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Hooves and Beak won Round 2 of the Sound Off! semifinals.
When the winner of last night's Sound Off! Semifinals was announced, there was no

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Last Night: Hooves and Beak's Harp and Vocals Win Round 2 of Sound Off! Semis

Hooves-and-Beak-cr-Brady-Ha.jpg
Hooves and Beak won Round 2 of the Sound Off! semifinals.
When the winner of last night's Sound Off! Semifinals was announced, there was no doubt in my mind that the judges had chosen the right performer. Hooves and Beak--also known as Whitney Flinn, a self-taught harpist--captivated the crowd with her lilting voice and pitch-perfect harp. The night's only solo performer, she managed to exude confidence while sitting center-stage with what might be the world's nerdiest instrument. Flinn's lyrics were smart and mature, filled with clever turns of phrase: "I can get you to a place/ where the bartenders lie/ and they lie right down by your side."

But what really pushed Hooves and Beak into winning territory was Flinn's stage presence: she had great banter with the audience, cracking jokes about anything from the drinking age of the crowd to R. Kelly's Trapped in the Closet. She seemed like seasoned performer, playing any Saturday night show at any venue, unaware she was in a battle of the bands.

Of course, Hooves and Beaks wasn't flawless: Flinn was heavy on the self-deprecating humor, commenting that "the only thing special about me is this harp," which felt more sad than funny. Plus, she made a point of stating that she's originally from Kansas, not Seattle. For a minute, I wondered if this betrayed the point of Sound Off!, which is to give underage musicians from the Northwest a chance for recognition.

And like Hooves and Beak, there are plenty of reasons why the rest last night's bands (a cozy kitchen, The Cat from Hue, and Pan Pan) should have won--and why they shouldn't have. My analysis of the bands' successes and failures after the jump.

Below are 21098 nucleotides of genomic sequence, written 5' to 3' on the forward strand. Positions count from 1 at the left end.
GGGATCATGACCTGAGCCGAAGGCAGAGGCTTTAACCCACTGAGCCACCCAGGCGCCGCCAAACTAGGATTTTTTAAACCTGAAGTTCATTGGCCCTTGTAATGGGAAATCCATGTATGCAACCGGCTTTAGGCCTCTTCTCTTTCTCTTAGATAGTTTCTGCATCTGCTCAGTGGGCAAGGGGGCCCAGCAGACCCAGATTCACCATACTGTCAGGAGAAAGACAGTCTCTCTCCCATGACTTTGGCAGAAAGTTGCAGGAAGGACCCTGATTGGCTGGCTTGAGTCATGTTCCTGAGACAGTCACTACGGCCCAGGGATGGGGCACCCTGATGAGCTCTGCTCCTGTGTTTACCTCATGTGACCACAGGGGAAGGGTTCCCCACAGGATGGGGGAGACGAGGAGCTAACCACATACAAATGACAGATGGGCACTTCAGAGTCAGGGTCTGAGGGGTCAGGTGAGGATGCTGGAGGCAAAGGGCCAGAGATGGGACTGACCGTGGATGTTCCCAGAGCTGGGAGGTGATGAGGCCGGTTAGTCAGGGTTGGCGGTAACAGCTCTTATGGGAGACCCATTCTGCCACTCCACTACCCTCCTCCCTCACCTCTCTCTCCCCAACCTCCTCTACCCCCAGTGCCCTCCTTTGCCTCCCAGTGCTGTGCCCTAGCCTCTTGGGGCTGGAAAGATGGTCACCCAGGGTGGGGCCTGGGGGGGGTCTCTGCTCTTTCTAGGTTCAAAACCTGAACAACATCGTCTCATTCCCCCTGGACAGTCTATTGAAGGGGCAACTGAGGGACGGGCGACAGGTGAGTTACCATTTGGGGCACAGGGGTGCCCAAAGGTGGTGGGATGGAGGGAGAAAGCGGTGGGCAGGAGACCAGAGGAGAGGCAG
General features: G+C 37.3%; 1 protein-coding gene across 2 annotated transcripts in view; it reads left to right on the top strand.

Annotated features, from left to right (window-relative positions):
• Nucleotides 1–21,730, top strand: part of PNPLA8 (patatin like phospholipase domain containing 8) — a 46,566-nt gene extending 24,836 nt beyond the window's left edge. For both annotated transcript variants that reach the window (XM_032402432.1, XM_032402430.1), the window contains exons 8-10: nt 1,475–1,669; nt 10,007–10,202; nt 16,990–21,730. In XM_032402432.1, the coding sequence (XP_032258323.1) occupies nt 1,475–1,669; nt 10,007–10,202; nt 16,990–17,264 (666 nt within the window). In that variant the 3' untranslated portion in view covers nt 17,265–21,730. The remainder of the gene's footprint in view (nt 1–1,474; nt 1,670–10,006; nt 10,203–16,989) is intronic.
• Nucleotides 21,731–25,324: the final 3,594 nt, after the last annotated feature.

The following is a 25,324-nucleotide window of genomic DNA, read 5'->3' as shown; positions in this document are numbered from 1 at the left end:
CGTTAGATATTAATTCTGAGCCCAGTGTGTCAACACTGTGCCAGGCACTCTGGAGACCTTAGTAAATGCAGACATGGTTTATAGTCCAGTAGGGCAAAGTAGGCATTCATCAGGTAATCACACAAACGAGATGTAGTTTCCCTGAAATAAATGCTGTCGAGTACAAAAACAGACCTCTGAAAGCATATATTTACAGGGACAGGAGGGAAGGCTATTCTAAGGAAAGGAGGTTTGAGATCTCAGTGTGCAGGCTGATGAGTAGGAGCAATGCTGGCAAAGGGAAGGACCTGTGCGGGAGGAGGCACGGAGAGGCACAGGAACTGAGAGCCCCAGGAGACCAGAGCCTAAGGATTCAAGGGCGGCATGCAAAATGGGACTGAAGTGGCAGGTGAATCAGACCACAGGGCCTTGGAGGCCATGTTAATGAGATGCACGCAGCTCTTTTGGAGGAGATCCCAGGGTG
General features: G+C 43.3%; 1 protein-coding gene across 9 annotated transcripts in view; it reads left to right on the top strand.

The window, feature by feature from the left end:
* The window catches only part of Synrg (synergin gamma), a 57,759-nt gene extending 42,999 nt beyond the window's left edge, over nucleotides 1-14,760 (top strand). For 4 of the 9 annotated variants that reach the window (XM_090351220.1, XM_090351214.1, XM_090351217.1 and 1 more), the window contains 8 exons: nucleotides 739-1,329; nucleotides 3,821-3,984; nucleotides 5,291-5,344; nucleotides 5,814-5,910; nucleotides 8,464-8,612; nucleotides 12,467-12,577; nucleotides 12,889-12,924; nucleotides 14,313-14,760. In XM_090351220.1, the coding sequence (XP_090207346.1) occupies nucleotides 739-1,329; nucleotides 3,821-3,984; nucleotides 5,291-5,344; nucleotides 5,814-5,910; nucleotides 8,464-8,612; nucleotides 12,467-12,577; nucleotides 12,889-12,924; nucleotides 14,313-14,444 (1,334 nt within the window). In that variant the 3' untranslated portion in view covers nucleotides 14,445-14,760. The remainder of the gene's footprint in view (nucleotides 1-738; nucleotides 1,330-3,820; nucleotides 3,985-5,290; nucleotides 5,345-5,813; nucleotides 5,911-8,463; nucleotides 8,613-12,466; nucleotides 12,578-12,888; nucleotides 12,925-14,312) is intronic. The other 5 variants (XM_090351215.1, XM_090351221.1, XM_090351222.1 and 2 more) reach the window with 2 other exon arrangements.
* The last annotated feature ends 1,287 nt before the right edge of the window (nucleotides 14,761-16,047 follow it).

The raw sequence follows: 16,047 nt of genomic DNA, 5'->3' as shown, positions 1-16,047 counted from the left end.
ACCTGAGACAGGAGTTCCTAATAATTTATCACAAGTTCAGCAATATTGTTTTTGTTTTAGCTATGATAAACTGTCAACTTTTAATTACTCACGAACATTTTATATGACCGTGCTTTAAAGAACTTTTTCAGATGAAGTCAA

a cozy kitchen

Why they should have won: The Bellingham trio were last night's biggest genre breakers, offering drone-y, sparse freak folk to the crowd of teens and parents. The music felt creative and different; with my eyes closed, I wouldn't have guessed it was written by three 20-year-olds.

Why they lost: For all the band's charm, their stage banter was lacking. They had a few funny jokes about Seattle's fashion sense--"We all know how much Seattle loves American Apparel, and even more so, v-neck shirts"--but otherwise seemed uncomfortable, like they were pushing a bit too hard for laughs.

The Cat From Hue

Why they should have won: The Camano Island-based jam band took home the audience response prize, and for good reason: pretty much every resident of the island showed up to cheer these guys on. If hometown love counts for anything, these guys are already celebrities in their own right. Plus, they had the night's best guitar solos.

Why they lost: The Cat From Hue doesn't sound nearly as clean and crisp live as they do on recording. There was too much jam and not enough polish. Also, the band could really work on stage banter: they barely spoke to the crowd all night.

Pan Pan

Why they should have won:Before Pan Pan took the stage, I figured there was no way a band without a vocalist could compete with last night's lineup. Once the band started playing, I realized I was completely wrong. They didn't need a singer; jazz-inspired Pan Pan had the most complex, sophisticated instrumentalists of the night. (Which is why the Bellingham band took second place and has a shot at the wildcard spot for the finals). And keyboard player Sarah Jerns was an absolute crowd pleaser; she made sure to talk to the audience between songs, crack joke about music majors, and offer details about her band.

Why they lost: Not everyone loves jazz. Even though it's incredibly impressive to see five kids performing intricate instrumentals live, it still feels a little like elevator music.

 
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